Indian Incursion on Cobun's Creek.-During the summer of 1778, a body of savage warriors made their appearance on Cobun's creek "and were making their way," says Withers, "as has generally been supposed, to a fort not far from Morgantown, when they fell in with a party of whites returning from the labors of the cornfield, and then about a mile from Cobun's Fort. The Indians had placed themselves upon each side of the road leading to the fort, and, from their covert, fired upon the whites before they were aware of danger. John Woodfin, being on horseback, had his thigh broken by a ball which killed his horse, and enabled them to catch him easily. Jacob Miller was shot and soon overtaken, tomahawked and scalped. The others escaped to the fort."
Indians near Statler's Fort.-About the year 1779, the Indians made their appearance near Statler's Fort on Dunkard creek. The following account of their dread work is subjoined from Withers' "Border Warfare":- "The Indians lay in ambush on the roadside, awaiting the return of men who were engaged at work in some neighboring fields. Toward evening the men came on, carrying with them some hogs which they had killed for the use of the fort people, and on approaching where the Indians lay concealed were fired on, and several fell. Those who escaped injury from the first fire returned the volley, and a severe action ensued. But so many of the whites had been killed before the savages exposed themselves to view, that the remainder were unable long to sustain the unequal contest Overpowered by numbers, the few who were still unhurt fled precipitately to the fort, leaving eighteen of their companions dead in the road. These were scalped and mangled by the Indians in a most shocking manner, and lay some time before the men in the fort assured of the departure of the enemy, went out and buried them."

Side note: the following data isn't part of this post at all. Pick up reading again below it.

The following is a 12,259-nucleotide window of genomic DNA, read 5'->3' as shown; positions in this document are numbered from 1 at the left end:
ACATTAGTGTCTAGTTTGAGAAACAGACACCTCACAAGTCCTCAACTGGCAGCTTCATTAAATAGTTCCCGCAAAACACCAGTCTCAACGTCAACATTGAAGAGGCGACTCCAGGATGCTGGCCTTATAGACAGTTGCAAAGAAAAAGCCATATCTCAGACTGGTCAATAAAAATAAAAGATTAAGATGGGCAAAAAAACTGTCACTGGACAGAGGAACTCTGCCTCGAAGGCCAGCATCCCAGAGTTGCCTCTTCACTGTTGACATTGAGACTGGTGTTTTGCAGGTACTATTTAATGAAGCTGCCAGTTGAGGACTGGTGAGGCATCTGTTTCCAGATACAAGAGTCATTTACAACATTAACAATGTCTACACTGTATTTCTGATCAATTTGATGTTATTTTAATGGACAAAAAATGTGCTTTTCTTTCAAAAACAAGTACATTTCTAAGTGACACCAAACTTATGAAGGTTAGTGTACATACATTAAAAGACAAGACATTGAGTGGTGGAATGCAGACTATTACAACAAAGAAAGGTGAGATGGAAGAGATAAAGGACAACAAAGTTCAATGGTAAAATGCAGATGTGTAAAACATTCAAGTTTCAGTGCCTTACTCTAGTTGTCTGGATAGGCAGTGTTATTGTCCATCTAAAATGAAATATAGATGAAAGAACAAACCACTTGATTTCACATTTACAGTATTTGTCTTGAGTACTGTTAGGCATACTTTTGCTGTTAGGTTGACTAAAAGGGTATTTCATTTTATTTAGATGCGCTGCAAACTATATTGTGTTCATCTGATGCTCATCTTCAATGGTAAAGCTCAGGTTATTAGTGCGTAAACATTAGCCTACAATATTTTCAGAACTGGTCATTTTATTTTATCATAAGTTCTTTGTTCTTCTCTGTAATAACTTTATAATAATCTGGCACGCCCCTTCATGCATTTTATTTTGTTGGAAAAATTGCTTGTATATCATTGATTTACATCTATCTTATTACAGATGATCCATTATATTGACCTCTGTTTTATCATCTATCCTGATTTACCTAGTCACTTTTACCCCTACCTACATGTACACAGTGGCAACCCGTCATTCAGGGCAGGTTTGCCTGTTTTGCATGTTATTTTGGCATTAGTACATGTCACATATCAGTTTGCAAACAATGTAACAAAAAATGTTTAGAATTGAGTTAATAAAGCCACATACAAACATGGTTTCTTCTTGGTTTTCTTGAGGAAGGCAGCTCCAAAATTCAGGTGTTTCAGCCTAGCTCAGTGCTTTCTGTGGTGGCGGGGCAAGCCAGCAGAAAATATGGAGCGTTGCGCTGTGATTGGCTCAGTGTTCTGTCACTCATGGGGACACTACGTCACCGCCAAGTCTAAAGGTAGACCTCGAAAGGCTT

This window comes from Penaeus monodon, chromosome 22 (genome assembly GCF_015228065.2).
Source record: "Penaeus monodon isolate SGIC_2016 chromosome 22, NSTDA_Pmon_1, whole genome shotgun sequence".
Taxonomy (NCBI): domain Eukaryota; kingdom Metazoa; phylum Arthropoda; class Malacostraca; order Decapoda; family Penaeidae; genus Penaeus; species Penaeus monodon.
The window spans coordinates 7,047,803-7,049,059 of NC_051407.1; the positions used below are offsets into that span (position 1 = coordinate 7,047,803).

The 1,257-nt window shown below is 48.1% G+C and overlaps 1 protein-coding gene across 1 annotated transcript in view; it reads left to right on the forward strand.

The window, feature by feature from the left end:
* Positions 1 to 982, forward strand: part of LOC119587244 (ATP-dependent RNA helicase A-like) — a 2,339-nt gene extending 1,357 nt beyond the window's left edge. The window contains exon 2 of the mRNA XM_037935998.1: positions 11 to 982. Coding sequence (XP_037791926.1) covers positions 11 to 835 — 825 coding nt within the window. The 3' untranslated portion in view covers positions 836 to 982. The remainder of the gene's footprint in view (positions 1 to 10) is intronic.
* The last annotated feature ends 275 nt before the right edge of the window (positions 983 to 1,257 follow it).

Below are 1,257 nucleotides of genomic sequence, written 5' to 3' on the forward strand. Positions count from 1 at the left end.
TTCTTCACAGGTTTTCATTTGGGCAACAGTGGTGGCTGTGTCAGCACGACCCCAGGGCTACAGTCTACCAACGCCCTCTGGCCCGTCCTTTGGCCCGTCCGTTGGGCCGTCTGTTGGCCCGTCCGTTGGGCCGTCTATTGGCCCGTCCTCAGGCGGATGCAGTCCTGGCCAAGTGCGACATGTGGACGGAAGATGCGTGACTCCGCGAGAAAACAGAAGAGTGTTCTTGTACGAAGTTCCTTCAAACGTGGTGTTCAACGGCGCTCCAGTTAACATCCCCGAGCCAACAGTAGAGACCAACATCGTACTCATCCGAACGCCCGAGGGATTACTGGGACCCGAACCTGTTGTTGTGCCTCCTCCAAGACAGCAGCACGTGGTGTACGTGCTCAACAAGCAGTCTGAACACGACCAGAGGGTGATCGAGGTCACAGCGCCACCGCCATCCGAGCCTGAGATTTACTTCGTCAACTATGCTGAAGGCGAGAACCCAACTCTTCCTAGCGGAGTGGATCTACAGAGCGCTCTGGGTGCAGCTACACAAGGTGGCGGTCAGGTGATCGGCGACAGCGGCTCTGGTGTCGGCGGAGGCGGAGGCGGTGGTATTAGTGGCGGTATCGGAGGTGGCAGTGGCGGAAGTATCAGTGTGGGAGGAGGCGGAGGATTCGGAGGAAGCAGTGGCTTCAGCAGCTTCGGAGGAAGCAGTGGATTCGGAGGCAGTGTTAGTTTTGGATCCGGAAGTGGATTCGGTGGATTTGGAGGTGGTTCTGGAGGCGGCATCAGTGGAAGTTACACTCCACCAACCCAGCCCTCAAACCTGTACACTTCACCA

Attack on Martin's Fort.-In June, 1779, a party of Indians surprised the inmates of Martin's Fort, on Crooked Run. We again quote from "Border Warfare ":- "The greater part of the men having gone forth early to their farms, the women were engaged in milking the cows outside the gate, and the men who had been left behind were loitering around. The Indians, who were lying around the fort, rushed forward and killed or made prisoners of ten of them. Instead of retreating with their prisoners, they remained at a little distance from the fort until night, when they put the prisoners, under the custody of two of the savages, in an old house near, and the remaining eleven went to see if they could force an entrance at the gate. The dogs were shut out at night, and the approach of the Indians exciting them to bark freely, gave the inmates notice of the impending danger in time for them to avert it. The savages returned to the house in which the prisoners were confined and moved off with them to their towns."
Murder of Fannie and Phebe
of these girls lived at the mouth of Pike Run. One day in August, 1779, the two
daughters started for the meadows, near the site of Granville, to carry dinner
to laborers there. The father was to accompany them, but being detained, the
girls proceeded alone. Soon Captain Scott heard the report of a gun. Crossing
the river in all haste, and following the direction of the sound, he ran rapidly
up the path toward the meadows and found the body of his murdered daughter
Phebe. Fannie was missing. The father supposing she was a prisoner, set out at
The State University is located at
In the Richmond
Convention of 1861, which passed the ordinance of Secession, Mr. Willey occupied
a seat, having been chosen without opposition to represent the people of
Monongalia county therein. His last vote in that body was in opposition to the
Ordinance, and on the 21st of April, having obtained a permit from Governor
Letcher to leave the city, he began the journey home. At
Transcribed and submitted by Andrea Stawski Pack]
Transcriber: was not able to decipher page 512 of this book about the
Copyright © Genealogy Trails